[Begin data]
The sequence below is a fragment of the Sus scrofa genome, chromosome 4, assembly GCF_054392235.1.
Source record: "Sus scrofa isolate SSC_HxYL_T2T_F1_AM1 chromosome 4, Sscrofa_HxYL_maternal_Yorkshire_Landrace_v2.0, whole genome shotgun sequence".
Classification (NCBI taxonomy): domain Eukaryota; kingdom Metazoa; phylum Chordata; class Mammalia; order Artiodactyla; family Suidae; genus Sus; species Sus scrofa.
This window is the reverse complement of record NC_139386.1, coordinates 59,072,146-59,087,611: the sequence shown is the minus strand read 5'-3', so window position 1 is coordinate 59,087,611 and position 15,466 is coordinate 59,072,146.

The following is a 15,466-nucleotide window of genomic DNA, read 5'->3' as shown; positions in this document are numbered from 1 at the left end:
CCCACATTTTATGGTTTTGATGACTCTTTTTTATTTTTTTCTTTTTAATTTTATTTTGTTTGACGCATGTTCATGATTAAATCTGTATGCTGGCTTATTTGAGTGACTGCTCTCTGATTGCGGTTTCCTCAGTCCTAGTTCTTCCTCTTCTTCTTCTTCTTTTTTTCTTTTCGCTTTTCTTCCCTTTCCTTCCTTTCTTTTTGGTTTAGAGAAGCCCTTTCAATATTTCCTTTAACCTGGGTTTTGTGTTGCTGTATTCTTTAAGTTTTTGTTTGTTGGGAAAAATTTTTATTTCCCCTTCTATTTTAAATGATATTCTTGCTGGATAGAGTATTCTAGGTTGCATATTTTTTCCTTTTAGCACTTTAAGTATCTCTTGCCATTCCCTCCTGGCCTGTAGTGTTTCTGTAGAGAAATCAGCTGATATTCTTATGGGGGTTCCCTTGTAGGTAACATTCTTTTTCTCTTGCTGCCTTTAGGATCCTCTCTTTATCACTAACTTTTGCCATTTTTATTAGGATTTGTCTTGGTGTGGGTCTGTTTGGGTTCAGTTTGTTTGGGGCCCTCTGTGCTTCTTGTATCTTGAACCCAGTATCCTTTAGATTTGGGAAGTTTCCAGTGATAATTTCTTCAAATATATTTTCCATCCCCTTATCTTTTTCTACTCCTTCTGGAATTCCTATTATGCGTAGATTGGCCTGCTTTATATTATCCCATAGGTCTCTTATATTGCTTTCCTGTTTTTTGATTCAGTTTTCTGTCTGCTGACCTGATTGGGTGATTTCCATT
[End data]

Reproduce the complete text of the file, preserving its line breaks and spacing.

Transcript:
The sequence below is a fragment of the Sus scrofa genome, chromosome 4, assembly GCF_054392235.1.
Source record: "Sus scrofa isolate SSC_HxYL_T2T_F1_AM1 chromosome 4, Sscrofa_HxYL_maternal_Yorkshire_Landrace_v2.0, whole genome shotgun sequence".
Classification (NCBI taxonomy): domain Eukaryota; kingdom Metazoa; phylum Chordata; class Mammalia; order Artiodactyla; family Suidae; genus Sus; species Sus scrofa.
This window is the reverse complement of record NC_139386.1, coordinates 59,072,146-59,087,611: the sequence shown is the minus strand read 5'-3', so window position 1 is coordinate 59,087,611 and position 15,466 is coordinate 59,072,146.

The following is a 15,466-nucleotide window of genomic DNA, read 5'->3' as shown; positions in this document are numbered from 1 at the left end:
CCCACATTTTATGGTTTTGATGACTCTTTTTTATTTTTTTCTTTTTAATTTTATTTTGTTTGACGCATGTTCATGATTAAATCTGTATGCTGGCTTATTTGAGTGACTGCTCTCTGATTGCGGTTTCCTCAGTCCTAGTTCTTCCTCTTCTTCTTCTTCTTTTTTTCTTTTCGCTTTTCTTCCCTTTCCTTCCTTTCTTTTTGGTTTAGAGAAGCCCTTTCAATATTTCCTTTAACCTGGGTTTTGTGTTGCTGTATTCTTTAAGTTTTTGTTTGTTGGGAAAAATTTTTATTTCCCCTTCTATTTTAAATGATATTCTTGCTGGATAGAGTATTCTAGGTTGCATATTTTTTCCTTTTAGCACTTTAAGTATCTCTTGCCATTCCCTCCTGGCCTGTAGTGTTTCTGTAGAGAAATCAGCTGATATTCTTATGGGGGTTCCCTTGTAGGTAACATTCTTTTTCTCTTGCTGCCTTTAGGATCCTCTCTTTATCACTAACTTTTGCCATTTTTATTAGGATTTGTCTTGGTGTGGGTCTGTTTGGGTTCAGTTTGTTTGGGGCCCTCTGTGCTTCTTGTATCTTGAACCCAGTATCCTTTAGATTTGGGAAGTTTCCAGTGATAATTTCTTCAAATATATTTTCCATCCCCTTATCTTTTTCTACTCCTTCTGGAATTCCTATTATGCGTAGATTGGCCTGCTTTATATTATCCCATAGGTCTCTTATATTGCTTTCCTGTTTTTTGATTCAGTTTTCTGTCTGCTGACCTGATTGGGTGATTTCCATT